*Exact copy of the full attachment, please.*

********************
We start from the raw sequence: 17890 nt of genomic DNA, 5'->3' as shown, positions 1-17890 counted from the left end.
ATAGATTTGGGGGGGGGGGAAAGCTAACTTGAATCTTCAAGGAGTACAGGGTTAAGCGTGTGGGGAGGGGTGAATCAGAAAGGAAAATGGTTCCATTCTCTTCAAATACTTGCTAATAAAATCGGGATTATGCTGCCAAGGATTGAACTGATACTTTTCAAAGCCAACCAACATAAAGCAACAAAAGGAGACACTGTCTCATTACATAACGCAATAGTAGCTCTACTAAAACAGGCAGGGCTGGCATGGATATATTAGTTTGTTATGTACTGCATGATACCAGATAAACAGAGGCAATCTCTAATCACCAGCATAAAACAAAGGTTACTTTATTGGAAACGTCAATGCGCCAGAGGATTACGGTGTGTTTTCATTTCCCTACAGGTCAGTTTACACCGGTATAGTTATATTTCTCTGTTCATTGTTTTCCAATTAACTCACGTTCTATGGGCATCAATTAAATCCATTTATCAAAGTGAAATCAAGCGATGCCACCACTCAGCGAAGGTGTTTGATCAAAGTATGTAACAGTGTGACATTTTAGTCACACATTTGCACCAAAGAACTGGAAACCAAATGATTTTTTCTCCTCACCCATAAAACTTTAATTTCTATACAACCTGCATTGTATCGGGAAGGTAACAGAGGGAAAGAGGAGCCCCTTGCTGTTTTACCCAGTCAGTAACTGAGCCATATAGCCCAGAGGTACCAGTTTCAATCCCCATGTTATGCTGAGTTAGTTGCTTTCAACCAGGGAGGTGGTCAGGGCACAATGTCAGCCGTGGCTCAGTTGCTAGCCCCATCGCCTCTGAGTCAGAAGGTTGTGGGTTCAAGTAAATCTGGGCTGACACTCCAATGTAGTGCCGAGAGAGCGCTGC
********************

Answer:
We start from the raw sequence: 17890 nt of genomic DNA, 5'->3' as shown, positions 1-17890 counted from the left end.
ATAGATTTGGGGGGGGGGGAAAGCTAACTTGAATCTTCAAGGAGTACAGGGTTAAGCGTGTGGGGAGGGGTGAATCAGAAAGGAAAATGGTTCCATTCTCTTCAAATACTTGCTAATAAAATCGGGATTATGCTGCCAAGGATTGAACTGATACTTTTCAAAGCCAACCAACATAAAGCAACAAAAGGAGACACTGTCTCATTACATAACGCAATAGTAGCTCTACTAAAACAGGCAGGGCTGGCATGGATATATTAGTTTGTTATGTACTGCATGATACCAGATAAACAGAGGCAATCTCTAATCACCAGCATAAAACAAAGGTTACTTTATTGGAAACGTCAATGCGCCAGAGGATTACGGTGTGTTTTCATTTCCCTACAGGTCAGTTTACACCGGTATAGTTATATTTCTCTGTTCATTGTTTTCCAATTAACTCACGTTCTATGGGCATCAATTAAATCCATTTATCAAAGTGAAATCAAGCGATGCCACCACTCAGCGAAGGTGTTTGATCAAAGTATGTAACAGTGTGACATTTTAGTCACACATTTGCACCAAAGAACTGGAAACCAAATGATTTTTTCTCCTCACCCATAAAACTTTAATTTCTATACAACCTGCATTGTATCGGGAAGGTAACAGAGGGAAAGAGGAGCCCCTTGCTGTTTTACCCAGTCAGTAACTGAGCCATATAGCCCAGAGGTACCAGTTTCAATCCCCATGTTATGCTGAGTTAGTTGCTTTCAACCAGGGAGGTGGTCAGGGCACAATGTCAGCCGTGGCTCAGTTGCTAGCCCCATCGCCTCTGAGTCAGAAGGTTGTGGGTTCAAGTAAATCTGGGCTGACACTCCAATGTAGTGCCGAGAGAGCGCTGC